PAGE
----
At the start, in chapter 1 verse 1, he reveals the understanding that underlies the context the whole letter:

"God, who at various times and in various ways spoke in time past to the fathers by the prophets has in these last days spoken to us by His Son ...".

From there he follows on, topic after topic, highlighting Jesus and the New Covenant Kingdom compared with Old Covenant, people and things.

He moves along to a point where he reveals that the Lord achieved perfection, which he credits freely to every one who is born again:

"... though He was a Son, yet He learned obedience by the things which He suffered.
And having been perfected, He became the author of eternal salvation to all who obey Him called by God as High Priest 'according to the order of Melchizedek',” 5'8-9.

But, when he refers to Melchizedek he stops as if he recalls his readers' lack of attention on an earlier occasion when he spoke about Melchizedek. So he says:

"... of whom we have much to say, and hard to explain, since you have become dull of hearing," 5'10-11.

Being upset about their lack of spiritual growth he finds it difficult to continue. Although he rebukes them he also encourages them and teaches them some wonderful things. No doubt inspired by the Holy Spirit.

He also conveys that he has God's permission to continue with Melchizedek because he knows he is crucial to "perfection", the topic he had in mind originally. So he begins with this:

"This hope we have as an anchor of the soul, both sure and steadfast and which enters the Presence behind the veil, where the forerunner has entered for us, even Jesus, having become High Priest forever according to the order of Melchizedek," chapter 6 verses 19-20.

And He leads him to explain from here on that the Law cannot make any one perfect.

"Therefore, if perfection were through the Levitical priesthood (for under it the people received the law), what further need was there that another priest should rise according to the order of Melchizedek and not be called according to the order of Aaron? Chapter 7 verse 11.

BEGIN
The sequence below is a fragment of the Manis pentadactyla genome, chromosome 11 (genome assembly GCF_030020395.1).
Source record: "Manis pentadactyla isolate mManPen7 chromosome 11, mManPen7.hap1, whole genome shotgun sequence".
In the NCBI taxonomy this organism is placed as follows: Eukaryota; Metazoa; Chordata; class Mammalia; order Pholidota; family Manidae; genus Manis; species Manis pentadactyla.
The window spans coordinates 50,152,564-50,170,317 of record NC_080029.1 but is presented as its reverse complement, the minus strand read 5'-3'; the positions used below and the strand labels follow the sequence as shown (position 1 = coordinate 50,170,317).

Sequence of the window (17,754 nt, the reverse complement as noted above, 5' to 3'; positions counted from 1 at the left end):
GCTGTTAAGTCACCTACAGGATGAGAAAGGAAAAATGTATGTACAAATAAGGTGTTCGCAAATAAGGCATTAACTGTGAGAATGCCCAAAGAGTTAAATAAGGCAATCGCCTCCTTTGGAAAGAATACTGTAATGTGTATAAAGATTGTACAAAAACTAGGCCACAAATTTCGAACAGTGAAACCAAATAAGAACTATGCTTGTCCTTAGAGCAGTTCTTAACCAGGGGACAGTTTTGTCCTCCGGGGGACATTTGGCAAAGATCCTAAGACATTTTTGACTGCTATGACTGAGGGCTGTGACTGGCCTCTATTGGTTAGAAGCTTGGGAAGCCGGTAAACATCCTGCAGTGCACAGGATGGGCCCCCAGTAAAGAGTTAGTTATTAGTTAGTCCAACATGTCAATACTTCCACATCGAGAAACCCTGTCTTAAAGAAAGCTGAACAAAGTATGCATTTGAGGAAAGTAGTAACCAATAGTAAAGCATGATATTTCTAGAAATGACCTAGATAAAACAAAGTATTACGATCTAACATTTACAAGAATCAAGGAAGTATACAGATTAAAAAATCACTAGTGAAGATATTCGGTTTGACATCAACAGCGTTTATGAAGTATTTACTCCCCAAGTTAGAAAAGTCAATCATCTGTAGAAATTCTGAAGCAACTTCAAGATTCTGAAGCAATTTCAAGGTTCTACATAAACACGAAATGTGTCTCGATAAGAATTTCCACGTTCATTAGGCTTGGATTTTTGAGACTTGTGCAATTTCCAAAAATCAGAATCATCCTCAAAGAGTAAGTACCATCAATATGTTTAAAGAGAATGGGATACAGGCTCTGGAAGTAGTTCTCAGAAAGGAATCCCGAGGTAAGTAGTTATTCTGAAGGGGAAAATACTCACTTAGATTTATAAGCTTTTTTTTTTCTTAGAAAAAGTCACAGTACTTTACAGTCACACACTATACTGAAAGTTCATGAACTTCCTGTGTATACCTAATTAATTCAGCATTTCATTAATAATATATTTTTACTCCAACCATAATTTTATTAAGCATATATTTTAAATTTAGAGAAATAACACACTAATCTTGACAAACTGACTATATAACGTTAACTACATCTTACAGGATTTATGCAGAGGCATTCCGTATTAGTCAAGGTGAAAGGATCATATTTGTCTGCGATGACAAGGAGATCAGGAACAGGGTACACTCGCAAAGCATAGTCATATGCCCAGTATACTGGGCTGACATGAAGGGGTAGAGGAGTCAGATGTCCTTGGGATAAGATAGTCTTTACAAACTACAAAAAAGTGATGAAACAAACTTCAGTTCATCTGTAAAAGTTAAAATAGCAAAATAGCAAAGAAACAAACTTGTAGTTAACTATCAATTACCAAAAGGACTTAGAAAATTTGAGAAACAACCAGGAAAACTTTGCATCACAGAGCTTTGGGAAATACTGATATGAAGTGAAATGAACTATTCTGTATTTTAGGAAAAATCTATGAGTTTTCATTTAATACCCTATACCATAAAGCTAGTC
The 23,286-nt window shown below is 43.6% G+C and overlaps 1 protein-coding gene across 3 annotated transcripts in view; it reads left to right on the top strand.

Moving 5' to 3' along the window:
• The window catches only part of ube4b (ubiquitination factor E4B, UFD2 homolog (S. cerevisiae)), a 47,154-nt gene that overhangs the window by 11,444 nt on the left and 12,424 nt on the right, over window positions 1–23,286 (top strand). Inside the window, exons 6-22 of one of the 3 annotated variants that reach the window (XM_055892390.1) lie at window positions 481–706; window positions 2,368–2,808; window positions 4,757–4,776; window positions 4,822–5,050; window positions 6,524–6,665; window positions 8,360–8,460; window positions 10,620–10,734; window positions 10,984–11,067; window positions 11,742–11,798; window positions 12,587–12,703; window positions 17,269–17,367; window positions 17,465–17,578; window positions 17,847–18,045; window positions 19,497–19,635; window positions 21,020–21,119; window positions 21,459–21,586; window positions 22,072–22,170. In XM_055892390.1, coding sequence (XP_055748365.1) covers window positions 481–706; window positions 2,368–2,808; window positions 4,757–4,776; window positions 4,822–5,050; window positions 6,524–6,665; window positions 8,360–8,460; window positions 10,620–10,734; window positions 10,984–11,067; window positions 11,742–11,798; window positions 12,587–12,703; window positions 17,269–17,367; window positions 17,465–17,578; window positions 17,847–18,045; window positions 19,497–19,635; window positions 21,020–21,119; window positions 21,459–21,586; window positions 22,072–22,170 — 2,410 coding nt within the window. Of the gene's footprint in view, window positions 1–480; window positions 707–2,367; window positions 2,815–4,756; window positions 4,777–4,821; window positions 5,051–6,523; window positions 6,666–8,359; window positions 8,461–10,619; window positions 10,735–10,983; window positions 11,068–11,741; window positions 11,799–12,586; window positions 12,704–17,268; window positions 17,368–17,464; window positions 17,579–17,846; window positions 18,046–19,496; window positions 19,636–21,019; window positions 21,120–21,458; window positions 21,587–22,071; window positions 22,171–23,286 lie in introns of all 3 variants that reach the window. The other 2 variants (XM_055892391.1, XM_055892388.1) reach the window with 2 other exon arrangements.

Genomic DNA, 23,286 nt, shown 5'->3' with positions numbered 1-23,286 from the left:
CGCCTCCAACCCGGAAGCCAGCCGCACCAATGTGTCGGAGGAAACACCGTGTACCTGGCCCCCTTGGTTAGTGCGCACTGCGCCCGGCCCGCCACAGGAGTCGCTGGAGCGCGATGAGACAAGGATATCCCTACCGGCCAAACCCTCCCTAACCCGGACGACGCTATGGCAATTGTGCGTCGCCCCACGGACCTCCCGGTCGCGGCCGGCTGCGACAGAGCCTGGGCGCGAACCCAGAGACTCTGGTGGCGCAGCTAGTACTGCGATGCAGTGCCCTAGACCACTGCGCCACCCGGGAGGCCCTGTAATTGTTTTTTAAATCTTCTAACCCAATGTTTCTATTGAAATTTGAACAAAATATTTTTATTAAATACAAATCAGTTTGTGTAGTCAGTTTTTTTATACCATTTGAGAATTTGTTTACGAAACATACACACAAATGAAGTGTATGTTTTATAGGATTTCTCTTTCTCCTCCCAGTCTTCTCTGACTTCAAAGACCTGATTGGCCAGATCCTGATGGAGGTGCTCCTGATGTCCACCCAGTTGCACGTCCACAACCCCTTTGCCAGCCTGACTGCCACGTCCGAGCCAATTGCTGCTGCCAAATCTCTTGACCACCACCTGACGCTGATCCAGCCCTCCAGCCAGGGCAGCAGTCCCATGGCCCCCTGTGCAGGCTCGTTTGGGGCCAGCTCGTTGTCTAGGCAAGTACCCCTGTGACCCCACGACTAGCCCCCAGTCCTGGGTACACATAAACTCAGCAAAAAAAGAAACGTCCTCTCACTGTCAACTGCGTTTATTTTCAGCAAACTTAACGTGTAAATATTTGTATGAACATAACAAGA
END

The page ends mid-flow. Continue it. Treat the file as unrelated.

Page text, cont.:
"... for the law made nothing perfect; on the other hand, there is the bringing in of a better hope, through which we draw near to God," Hebrews 7'19.

"It was symbolic for the present time in which both gifts and sacrifices are offered which cannot make him who performed the service perfect in regard to the conscience," Hebrews 9'9.

"But Christ came as High Priest of the good things to come, with the greater and more perfect tabernacle not made with hands, that is, not of this creation," Hebrews 9'11.

"For the law, having a shadow of the good things to come, and not the very image of the things, can never with these same sacrifices, which they offer continually year by year, make those who approach perfect," Hebrews 10'1.

"God having provided something better for us, that they should not be made perfect apart from us," Hebrews 11'40.

"... to the general assembly and called-out people of the firstborn who are registered in heaven, to God the Judge of all, to the spirits of just men made perfect," Hebrews 12'23.


"But we see Jesus, who was made a little lower than the angels, for the suffering of death crowned with glory and honour, that He, by the grace of God, might taste death for everyone.
For it was fitting for Him, for whom are all things and by whom are all things, in bringing many sons to glory, to make the captain of their salvation perfect through sufferings,” Hebrews 2'9-12.